Tuesday, July 10, 2012

Baking Bread On The Grill - Tasty Tuesday!

It's been ridiculously hot in Chicago the past week or so.  Like... so hot that it's actually too hot to even go to the pool kind of hot.  And I know we haven't been alone in this heat wave.  I don't know how you handle it, but I refuse to turn on my oven when it's this hot.  To be honest, I don't use my oven much in the summer at all because I hate heating up the house.

What do I do instead?  I use my grill.  While I haven't quite solved baking a cake on my grill (trust me, it's coming - I have four birthdays in July and August in my house), I do make pretty much everything else there.  And I had a hankering for fresh bread, but I was not about to have the house heated by a 450 degree oven that was preheated before baking for 35 minutes.  But hey, that grill is awfully useful....

Bread Baked On The Grill

Use your standard bread dough for this one... I did something that will handle being shaped into a boule, but a loaf would probably also work.  You may have to watch the timing a little carefully because they'll bake slightly differently, but the concept is the same, so go for it.  Below is the dough I use most often:

1 c water
1 t yeast
1 t salt
2 c 1 1/2 t flour
Pizza stone (you sort of really need this to diffuse the heat even if you're cooking in a loaf pan)
Small heat safe dish
Extra flour

Mix all ingredients together with a spatula in a container.  Yes, you heard that right.  This won't feel quite like your traditional dough, but trust me.  Once it's mixed together, cover it loosely - enough so that air can still get in - and let it sit on the counter for a couple hours until it's doubled in size.

Once it's risen on the counter, you can either use it immediately or - my favorite - put it in the fridge for up to a week and pull it out whenever you're ready to use it.  This makes it the perfect make ahead dough.  It's easier to work with once it's been refrigerated, but you can absolutely use it immediately after rising.

Cover a pizza peel fairly heavily in cornmeal so that it won't stick.  (If you're doing yours in a loaf pan, prepare the loaf pan as you normally would.)  Coat the dough in your container with flour by just sprinkling it over the dough.  Carefully lift it out and gently form it into a ball using as little movement as possible so that you don't disturb all the work the yeast just did rising.  Place it on the cornmeal covered pizza peel (or in your loaf pan) to rise for forty minutes.

Note how much cornmeal I used, and how little I touched the dough to form it - it isn't even

After the dough has risen for twenty of the forty minutes, place your pizza stone and the heat safe dish onto your grill.  Turn on your grill to whatever you need to do to get it to 450 degrees, leaving the center burners off or on lower heat if at all possible.  Once the forty minutes has passed, use a sharp knife dipped in flour to cut a tic tac toe or shell pattern in your bread (personally, I usually do the tic tac toe... just because).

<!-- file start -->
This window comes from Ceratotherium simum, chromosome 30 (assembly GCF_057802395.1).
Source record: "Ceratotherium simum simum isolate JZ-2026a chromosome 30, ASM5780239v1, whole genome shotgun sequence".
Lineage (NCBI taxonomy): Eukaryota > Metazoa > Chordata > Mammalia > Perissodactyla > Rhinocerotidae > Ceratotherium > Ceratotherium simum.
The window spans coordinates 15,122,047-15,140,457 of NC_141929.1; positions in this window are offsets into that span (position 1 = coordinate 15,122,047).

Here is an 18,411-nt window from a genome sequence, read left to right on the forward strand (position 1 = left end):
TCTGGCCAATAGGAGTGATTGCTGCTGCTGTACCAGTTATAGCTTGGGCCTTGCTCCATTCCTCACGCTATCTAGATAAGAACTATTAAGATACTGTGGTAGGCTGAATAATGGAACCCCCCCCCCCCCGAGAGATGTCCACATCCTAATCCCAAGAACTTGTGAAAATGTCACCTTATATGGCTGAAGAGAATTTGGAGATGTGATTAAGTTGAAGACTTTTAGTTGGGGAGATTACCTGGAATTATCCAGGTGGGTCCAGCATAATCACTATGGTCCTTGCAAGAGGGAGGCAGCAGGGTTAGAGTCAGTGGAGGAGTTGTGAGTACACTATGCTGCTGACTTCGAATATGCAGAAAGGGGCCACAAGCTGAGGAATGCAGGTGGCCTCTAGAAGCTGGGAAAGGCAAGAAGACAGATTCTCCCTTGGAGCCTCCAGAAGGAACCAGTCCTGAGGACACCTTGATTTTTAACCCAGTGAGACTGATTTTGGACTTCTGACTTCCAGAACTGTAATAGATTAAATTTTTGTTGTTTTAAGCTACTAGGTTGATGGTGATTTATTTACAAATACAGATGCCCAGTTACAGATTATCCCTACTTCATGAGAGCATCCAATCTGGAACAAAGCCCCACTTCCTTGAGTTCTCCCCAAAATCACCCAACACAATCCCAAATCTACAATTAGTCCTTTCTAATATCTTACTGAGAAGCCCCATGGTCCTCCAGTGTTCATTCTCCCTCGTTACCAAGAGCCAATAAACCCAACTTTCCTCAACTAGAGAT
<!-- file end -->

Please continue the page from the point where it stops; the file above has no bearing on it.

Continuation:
This dough is much larger than the original dough and has by itself made much more of a circle shape

Make the slashes a half inch to an inch long, careful not to deflate the rising too much

Once your dough is prepared like this, head outside, and place it on the pizza stone.  Bring along a couple cups of water with you, and add this to your heat safe dish.  This creates steam inside your grill, which will make the crust of your bread crunchy rather than soft.  It's a neat trick, no?

Note that the pan needs to be preheated, too, or it won't form steam fast enough

Let the bread bake on the grill.  Mine takes less time than in the oven.  This one was ready in about 28 minutes.  Depending on the shape of your dough (loaf in a pan v boule), the size of your dough (bigger = longer cook time), and consistency of the dough (a drier dough cooks faster), and your grill's temperature, it will take slightly different times to cook.  You can peek at it after twenty or so minutes to see how it's doing and judge from there.

Once it's baked, remove it from the grill and let it sit for at least ten minutes so that it can stop steaming inside.  If you cut it while it's still steaming hot, it dries out the bread that you don't eat immediately (the steam escapes instead of staying in the bread).

Note that the top isn't as browned as it is in the oven where heat circulates more evenly, but it's still crispy and done

Enjoy your bread in a sandwich or with soup or ... my personal favorite when it's fresh bread and still warm: slathered in butter and a little honey.  Yum!

Enjoy this and more with Blessed With Grace and Tempt My Tummy Tuesday.


Michelle July 10, 2012 at 12:24 PM  

What a great idea! I actually have a convection/toaster oven set up in my basement for baking in the summer.

Tara R. July 10, 2012 at 1:17 PM  

I haven't baked loaf bread on a grill, but have cooked naan bread... a sort of Greek flat bread. Grilled bread is very good.

Robyn July 11, 2012 at 2:39 PM  

I'm impressed. Now I can't wait to see what kind of cakes you bakeon the grill!

Michelle July 13, 2012 at 7:27 PM  

Michelle - Desperation is the best source of inspiration, right? ;) I like the idea of the toaster oven in the basement.

Tara - Mmmm naan. I may have to do that one next. I love that. :)

Robyn - I need a new grill first, but I can guarantee there will be a cake baked there someday!

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